coupling electromagnetic radiation out from the resonant waveguide structure, thereby using a second set of degrees of freedom which differs from the first set of degrees of freedom in at least one degree of freedom; and

detecting electromagnetic radiation exiting from the resonant waveguide structure.

The interaction of the substance with the first electromagnetic radiation preferably comprises luminescence, scattering, absorption, chemiluminescence and/or electrochemi-luminescence. The first and second set of degrees of freedom preferably comprises the diffraction order, the polarization, the guided-mode order, the grating vector and/or the planes of incidence and emergence.

Hence, a much higher density of sensing pads results for single-chip sensors, leading to several advantages as is described below. An important improvement is achieved for on-chip referencing, which is eased due to the smaller distance between measuring pads, and because multiple referencing pads can be used per sensing pad, e.g. one on top and one below or left and right or distributed around etc. This is especially important for sensors with very high sensitivities, since they are more affected by unspecific effects such as temperature and signal drift due to chemical and physical fluctuations.

The sensor according to the invention can be combined with known integrated-optical sensors based on other principles such as refractometry, for example using an integrated-optical light pointer (see, e.g., R.E. Kunz, “Miniature integrated optical modules for chemical and biochemical sensing”, Sensors and Actuators B 38-39 (1997) 13-28).

BRIEF DESCRIPTION OF THE DRAWINGS

The invention is described in greater detail hereinafter relative to the attached schematic drawings.

FIGS. 1 and 2 show fluorescence-based sensors; (a) top view, (b) side view.

FIGS. 3 and 4 show further fluorescence-based sensors in a side view; (a) schematic of the sensor principle, (b) traces of the rays.

FIG. 5 shows an arrangement of a multisensor according to the invention.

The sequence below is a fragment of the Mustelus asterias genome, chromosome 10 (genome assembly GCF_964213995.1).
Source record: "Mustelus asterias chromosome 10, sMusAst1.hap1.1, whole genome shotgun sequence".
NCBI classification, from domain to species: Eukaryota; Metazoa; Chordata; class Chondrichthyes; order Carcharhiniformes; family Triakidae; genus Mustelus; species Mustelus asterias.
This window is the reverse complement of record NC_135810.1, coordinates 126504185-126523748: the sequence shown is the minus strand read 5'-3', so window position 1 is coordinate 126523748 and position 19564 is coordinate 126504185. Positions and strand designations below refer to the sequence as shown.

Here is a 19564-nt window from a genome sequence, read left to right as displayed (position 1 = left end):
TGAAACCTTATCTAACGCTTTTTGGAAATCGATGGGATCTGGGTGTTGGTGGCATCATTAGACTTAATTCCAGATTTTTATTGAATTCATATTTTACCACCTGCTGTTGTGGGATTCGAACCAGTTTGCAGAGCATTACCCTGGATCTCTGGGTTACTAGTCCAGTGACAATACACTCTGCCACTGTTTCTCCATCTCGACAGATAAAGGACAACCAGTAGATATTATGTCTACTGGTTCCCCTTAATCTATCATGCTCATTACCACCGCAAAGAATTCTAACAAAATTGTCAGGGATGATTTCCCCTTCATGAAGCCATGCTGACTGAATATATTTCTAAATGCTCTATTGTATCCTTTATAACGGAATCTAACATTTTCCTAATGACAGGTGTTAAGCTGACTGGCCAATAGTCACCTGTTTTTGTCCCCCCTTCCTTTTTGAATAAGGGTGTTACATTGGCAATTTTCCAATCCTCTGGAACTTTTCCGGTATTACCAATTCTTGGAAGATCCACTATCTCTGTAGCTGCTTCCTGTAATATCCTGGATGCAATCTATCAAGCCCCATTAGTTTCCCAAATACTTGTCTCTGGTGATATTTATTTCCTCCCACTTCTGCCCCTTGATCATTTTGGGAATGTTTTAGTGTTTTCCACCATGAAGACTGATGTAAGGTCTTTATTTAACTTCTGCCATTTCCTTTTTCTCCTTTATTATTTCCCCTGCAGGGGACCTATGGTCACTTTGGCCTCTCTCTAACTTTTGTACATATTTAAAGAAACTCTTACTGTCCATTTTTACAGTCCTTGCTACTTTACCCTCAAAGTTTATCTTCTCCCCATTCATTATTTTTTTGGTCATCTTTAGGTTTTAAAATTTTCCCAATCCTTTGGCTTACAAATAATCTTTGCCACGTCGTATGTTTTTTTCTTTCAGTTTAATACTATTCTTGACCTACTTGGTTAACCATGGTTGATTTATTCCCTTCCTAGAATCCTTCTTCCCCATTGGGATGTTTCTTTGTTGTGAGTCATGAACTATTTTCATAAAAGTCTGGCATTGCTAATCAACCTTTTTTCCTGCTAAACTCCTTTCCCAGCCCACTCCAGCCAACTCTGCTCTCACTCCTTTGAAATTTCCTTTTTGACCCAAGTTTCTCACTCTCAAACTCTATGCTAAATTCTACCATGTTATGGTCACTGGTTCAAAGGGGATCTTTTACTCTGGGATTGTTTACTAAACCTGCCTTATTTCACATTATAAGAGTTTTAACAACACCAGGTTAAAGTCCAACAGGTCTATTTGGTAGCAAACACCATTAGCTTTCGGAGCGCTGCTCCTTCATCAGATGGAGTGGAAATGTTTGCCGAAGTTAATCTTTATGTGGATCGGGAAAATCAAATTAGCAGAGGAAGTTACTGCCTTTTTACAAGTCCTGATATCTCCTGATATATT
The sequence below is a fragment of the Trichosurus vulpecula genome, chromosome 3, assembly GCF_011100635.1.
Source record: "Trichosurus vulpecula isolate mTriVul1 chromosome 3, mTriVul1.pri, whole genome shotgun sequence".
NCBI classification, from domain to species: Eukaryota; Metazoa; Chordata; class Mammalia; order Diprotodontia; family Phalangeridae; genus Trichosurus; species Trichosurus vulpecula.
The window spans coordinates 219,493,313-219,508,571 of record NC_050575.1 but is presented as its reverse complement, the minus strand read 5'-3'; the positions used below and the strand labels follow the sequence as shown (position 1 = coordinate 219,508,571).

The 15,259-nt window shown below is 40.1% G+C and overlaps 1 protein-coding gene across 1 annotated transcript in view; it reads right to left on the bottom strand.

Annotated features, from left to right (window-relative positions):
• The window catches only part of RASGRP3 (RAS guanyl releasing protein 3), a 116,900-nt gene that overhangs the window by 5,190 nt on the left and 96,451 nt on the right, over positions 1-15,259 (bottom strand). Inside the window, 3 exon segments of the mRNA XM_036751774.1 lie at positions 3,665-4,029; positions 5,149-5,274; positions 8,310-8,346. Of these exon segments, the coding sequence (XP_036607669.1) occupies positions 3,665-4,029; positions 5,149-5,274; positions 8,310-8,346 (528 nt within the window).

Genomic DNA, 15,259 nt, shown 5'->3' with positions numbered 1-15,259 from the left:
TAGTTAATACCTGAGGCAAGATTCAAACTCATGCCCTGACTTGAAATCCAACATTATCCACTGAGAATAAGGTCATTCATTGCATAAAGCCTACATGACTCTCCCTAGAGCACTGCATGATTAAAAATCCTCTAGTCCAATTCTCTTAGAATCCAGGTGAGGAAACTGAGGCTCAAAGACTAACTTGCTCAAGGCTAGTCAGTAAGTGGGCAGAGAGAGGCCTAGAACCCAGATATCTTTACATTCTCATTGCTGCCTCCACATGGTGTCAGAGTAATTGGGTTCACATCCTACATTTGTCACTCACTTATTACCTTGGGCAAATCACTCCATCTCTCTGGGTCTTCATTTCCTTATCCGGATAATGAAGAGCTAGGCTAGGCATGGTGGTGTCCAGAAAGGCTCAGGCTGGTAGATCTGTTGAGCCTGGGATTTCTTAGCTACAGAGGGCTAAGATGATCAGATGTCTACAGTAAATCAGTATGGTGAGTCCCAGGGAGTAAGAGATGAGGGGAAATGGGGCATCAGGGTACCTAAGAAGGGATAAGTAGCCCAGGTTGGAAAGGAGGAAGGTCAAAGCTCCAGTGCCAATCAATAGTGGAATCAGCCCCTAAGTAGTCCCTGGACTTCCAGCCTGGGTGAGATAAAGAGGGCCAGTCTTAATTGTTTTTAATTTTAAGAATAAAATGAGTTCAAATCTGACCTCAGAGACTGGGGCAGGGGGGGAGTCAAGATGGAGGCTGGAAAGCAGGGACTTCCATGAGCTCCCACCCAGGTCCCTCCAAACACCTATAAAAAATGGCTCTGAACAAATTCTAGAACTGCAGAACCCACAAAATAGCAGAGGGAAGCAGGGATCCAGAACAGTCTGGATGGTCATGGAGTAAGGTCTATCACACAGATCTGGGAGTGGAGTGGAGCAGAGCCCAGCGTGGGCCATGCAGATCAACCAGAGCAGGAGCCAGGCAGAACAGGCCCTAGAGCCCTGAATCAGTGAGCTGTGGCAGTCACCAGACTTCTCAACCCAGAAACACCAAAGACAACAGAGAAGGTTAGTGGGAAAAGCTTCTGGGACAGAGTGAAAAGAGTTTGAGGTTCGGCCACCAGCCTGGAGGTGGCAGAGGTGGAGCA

FIGS. 6-8 show sensors according to the invention in a side view.

FIG. 9 shows a further sensor according to the invention in a three-dimensional view.

FIG. 10 shows the sensor of FIG. 9 in a top view.

FIGS. 11-15 show sensors according to the invention with circular gratings; (a) top view, (b) side view.

FIG. 16 shows an example of a complete sensor system optical layout.

FIG. 17 shows a preliminary experimental setup for fluorescence measurements.

FIG. 18 shows the signal of one assay for the experiment of FIG. 17.

FIGS. 19-23 show calculations for angles of emergence vs. periodicity of the waveguide grating.

DETAILED DESCRIPTION OF THE INVENTION

A fluorescence-based sensor is depicted in FIG. 1, where (a) is a top view and (b) is a side view or a cross-section. The sensor comprises a waveguide 1 with a substrate S, e.g., made of plastic or glass material, and a waveguiding film F, e.g., made of TiO2. The waveguide 1 is at least partially covered by a cover medium (or a sensing medium) C. A light source L, e.g., a laser, emits light 31 which is directed towards the sensor. A first grating coupler G1 on or in the waveguide 1 is used to couple the incident light wave ui, 31, into the waveguide 1 under an incoupling angle θi. Light 32 guided in the waveguide 1 excites the fluorescence of molecules 2 to be measured, deposited on a surface of the waveguide 1. Fluorescent (emitted) light 42 is, at least partially, also guided in the waveguide 1 and then coupled out by means of a second grating coupler G2 as a light wave uem, 43, under an outcoupling angle θem, whereas the exciting light is coupled out as a light wave uex, 33, under a different outcoupling angle θex; in the example of FIG. 1, θemex. The light waves uem, uex, i.e., their intensities and/or their local intensity distributions, are detected by means of detectors Detem, Detex, respectively. The sensor according to FIG. 1 does not show the features defined in the claims and has the following drawbacks: